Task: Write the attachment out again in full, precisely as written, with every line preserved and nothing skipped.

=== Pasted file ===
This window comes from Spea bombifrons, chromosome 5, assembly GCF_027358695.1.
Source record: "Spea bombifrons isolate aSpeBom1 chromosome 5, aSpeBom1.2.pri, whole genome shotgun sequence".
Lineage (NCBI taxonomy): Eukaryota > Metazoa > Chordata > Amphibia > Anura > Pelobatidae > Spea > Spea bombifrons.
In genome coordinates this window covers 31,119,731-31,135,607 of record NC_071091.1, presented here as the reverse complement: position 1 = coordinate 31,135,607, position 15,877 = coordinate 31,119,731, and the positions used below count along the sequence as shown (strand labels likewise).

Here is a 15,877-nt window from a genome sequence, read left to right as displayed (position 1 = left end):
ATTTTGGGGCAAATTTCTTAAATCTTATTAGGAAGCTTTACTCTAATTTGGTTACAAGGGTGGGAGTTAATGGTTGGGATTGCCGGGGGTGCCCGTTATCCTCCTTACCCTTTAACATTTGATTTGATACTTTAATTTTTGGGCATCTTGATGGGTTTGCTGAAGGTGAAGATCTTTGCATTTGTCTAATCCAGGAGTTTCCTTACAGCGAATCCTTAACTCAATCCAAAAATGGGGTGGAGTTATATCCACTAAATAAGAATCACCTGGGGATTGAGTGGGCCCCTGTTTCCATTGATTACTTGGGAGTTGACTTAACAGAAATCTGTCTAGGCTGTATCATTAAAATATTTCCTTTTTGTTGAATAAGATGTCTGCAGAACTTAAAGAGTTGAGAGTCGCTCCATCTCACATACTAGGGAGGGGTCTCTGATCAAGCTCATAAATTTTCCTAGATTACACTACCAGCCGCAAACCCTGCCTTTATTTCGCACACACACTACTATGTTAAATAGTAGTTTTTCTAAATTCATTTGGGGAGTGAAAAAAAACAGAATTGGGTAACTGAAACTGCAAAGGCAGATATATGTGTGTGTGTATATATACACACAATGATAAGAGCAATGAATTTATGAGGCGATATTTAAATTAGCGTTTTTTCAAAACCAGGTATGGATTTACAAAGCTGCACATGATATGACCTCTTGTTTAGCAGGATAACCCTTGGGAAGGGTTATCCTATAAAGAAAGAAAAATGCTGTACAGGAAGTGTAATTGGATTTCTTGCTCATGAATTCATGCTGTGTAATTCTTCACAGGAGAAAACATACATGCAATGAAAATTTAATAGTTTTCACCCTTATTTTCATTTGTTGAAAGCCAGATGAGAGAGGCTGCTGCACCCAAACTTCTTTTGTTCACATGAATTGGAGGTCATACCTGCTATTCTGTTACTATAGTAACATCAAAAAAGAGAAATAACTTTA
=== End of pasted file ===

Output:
This window comes from Spea bombifrons, chromosome 5, assembly GCF_027358695.1.
Source record: "Spea bombifrons isolate aSpeBom1 chromosome 5, aSpeBom1.2.pri, whole genome shotgun sequence".
Lineage (NCBI taxonomy): Eukaryota > Metazoa > Chordata > Amphibia > Anura > Pelobatidae > Spea > Spea bombifrons.
In genome coordinates this window covers 31,119,731-31,135,607 of record NC_071091.1, presented here as the reverse complement: position 1 = coordinate 31,135,607, position 15,877 = coordinate 31,119,731, and the positions used below count along the sequence as shown (strand labels likewise).

Here is a 15,877-nt window from a genome sequence, read left to right as displayed (position 1 = left end):
ATTTTGGGGCAAATTTCTTAAATCTTATTAGGAAGCTTTACTCTAATTTGGTTACAAGGGTGGGAGTTAATGGTTGGGATTGCCGGGGGTGCCCGTTATCCTCCTTACCCTTTAACATTTGATTTGATACTTTAATTTTTGGGCATCTTGATGGGTTTGCTGAAGGTGAAGATCTTTGCATTTGTCTAATCCAGGAGTTTCCTTACAGCGAATCCTTAACTCAATCCAAAAATGGGGTGGAGTTATATCCACTAAATAAGAATCACCTGGGGATTGAGTGGGCCCCTGTTTCCATTGATTACTTGGGAGTTGACTTAACAGAAATCTGTCTAGGCTGTATCATTAAAATATTTCCTTTTTGTTGAATAAGATGTCTGCAGAACTTAAAGAGTTGAGAGTCGCTCCATCTCACATACTAGGGAGGGGTCTCTGATCAAGCTCATAAATTTTCCTAGATTACACTACCAGCCGCAAACCCTGCCTTTATTTCGCACACACACTACTATGTTAAATAGTAGTTTTTCTAAATTCATTTGGGGAGTGAAAAAAAACAGAATTGGGTAACTGAAACTGCAAAGGCAGATATATGTGTGTGTGTATATATACACACAATGATAAGAGCAATGAATTTATGAGGCGATATTTAAATTAGCGTTTTTTCAAAACCAGGTATGGATTTACAAAGCTGCACATGATATGACCTCTTGTTTAGCAGGATAACCCTTGGGAAGGGTTATCCTATAAAGAAAGAAAAATGCTGTACAGGAAGTGTAATTGGATTTCTTGCTCATGAATTCATGCTGTGTAATTCTTCACAGGAGAAAACATACATGCAATGAAAATTTAATAGTTTTCACCCTTATTTTCATTTGTTGAAAGCCAGATGAGAGAGGCTGCTGCACCCAAACTTCTTTTGTTCACATGAATTGGAGGTCATACCTGCTATTCTGTTACTATAGTAACATCAAAAAAGAGAAATAACTTTA